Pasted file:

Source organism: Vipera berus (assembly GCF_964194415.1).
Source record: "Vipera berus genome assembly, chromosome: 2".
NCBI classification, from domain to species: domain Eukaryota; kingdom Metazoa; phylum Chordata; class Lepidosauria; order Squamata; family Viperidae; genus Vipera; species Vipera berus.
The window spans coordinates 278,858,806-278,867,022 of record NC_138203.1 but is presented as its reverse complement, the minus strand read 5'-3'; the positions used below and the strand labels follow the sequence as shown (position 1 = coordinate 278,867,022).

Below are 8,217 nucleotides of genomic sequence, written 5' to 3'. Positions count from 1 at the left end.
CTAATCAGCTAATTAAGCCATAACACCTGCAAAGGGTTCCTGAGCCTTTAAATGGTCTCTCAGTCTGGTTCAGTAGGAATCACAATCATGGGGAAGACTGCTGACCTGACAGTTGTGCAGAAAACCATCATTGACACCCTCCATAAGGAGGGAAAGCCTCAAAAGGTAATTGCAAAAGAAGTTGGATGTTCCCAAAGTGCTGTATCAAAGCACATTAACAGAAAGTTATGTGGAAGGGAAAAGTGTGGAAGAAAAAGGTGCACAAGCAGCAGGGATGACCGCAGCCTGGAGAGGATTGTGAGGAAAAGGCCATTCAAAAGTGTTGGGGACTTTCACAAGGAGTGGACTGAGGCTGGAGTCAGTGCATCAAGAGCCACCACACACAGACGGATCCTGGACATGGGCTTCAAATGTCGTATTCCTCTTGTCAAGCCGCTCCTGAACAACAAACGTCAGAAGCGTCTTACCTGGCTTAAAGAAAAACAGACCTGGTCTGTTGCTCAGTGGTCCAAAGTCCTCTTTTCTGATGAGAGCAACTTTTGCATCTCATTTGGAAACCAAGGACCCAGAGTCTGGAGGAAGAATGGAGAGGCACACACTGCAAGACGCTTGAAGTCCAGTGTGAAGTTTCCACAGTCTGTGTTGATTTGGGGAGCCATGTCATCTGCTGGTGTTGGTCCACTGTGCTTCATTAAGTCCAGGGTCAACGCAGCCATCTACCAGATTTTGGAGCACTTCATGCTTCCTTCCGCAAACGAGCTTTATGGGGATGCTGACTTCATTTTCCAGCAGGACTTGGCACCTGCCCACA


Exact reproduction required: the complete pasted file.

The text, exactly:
Source organism: Vipera berus (assembly GCF_964194415.1).
Source record: "Vipera berus genome assembly, chromosome: 2".
NCBI classification, from domain to species: domain Eukaryota; kingdom Metazoa; phylum Chordata; class Lepidosauria; order Squamata; family Viperidae; genus Vipera; species Vipera berus.
The window spans coordinates 278,858,806-278,867,022 of record NC_138203.1 but is presented as its reverse complement, the minus strand read 5'-3'; the positions used below and the strand labels follow the sequence as shown (position 1 = coordinate 278,867,022).

Below are 8,217 nucleotides of genomic sequence, written 5' to 3'. Positions count from 1 at the left end.
CTAATCAGCTAATTAAGCCATAACACCTGCAAAGGGTTCCTGAGCCTTTAAATGGTCTCTCAGTCTGGTTCAGTAGGAATCACAATCATGGGGAAGACTGCTGACCTGACAGTTGTGCAGAAAACCATCATTGACACCCTCCATAAGGAGGGAAAGCCTCAAAAGGTAATTGCAAAAGAAGTTGGATGTTCCCAAAGTGCTGTATCAAAGCACATTAACAGAAAGTTATGTGGAAGGGAAAAGTGTGGAAGAAAAAGGTGCACAAGCAGCAGGGATGACCGCAGCCTGGAGAGGATTGTGAGGAAAAGGCCATTCAAAAGTGTTGGGGACTTTCACAAGGAGTGGACTGAGGCTGGAGTCAGTGCATCAAGAGCCACCACACACAGACGGATCCTGGACATGGGCTTCAAATGTCGTATTCCTCTTGTCAAGCCGCTCCTGAACAACAAACGTCAGAAGCGTCTTACCTGGCTTAAAGAAAAACAGACCTGGTCTGTTGCTCAGTGGTCCAAAGTCCTCTTTTCTGATGAGAGCAACTTTTGCATCTCATTTGGAAACCAAGGACCCAGAGTCTGGAGGAAGAATGGAGAGGCACACACTGCAAGACGCTTGAAGTCCAGTGTGAAGTTTCCACAGTCTGTGTTGATTTGGGGAGCCATGTCATCTGCTGGTGTTGGTCCACTGTGCTTCATTAAGTCCAGGGTCAACGCAGCCATCTACCAGATTTTGGAGCACTTCATGCTTCCTTCCGCAAACGAGCTTTATGGGGATGCTGACTTCATTTTCCAGCAGGACTTGGCACCTGCCCACA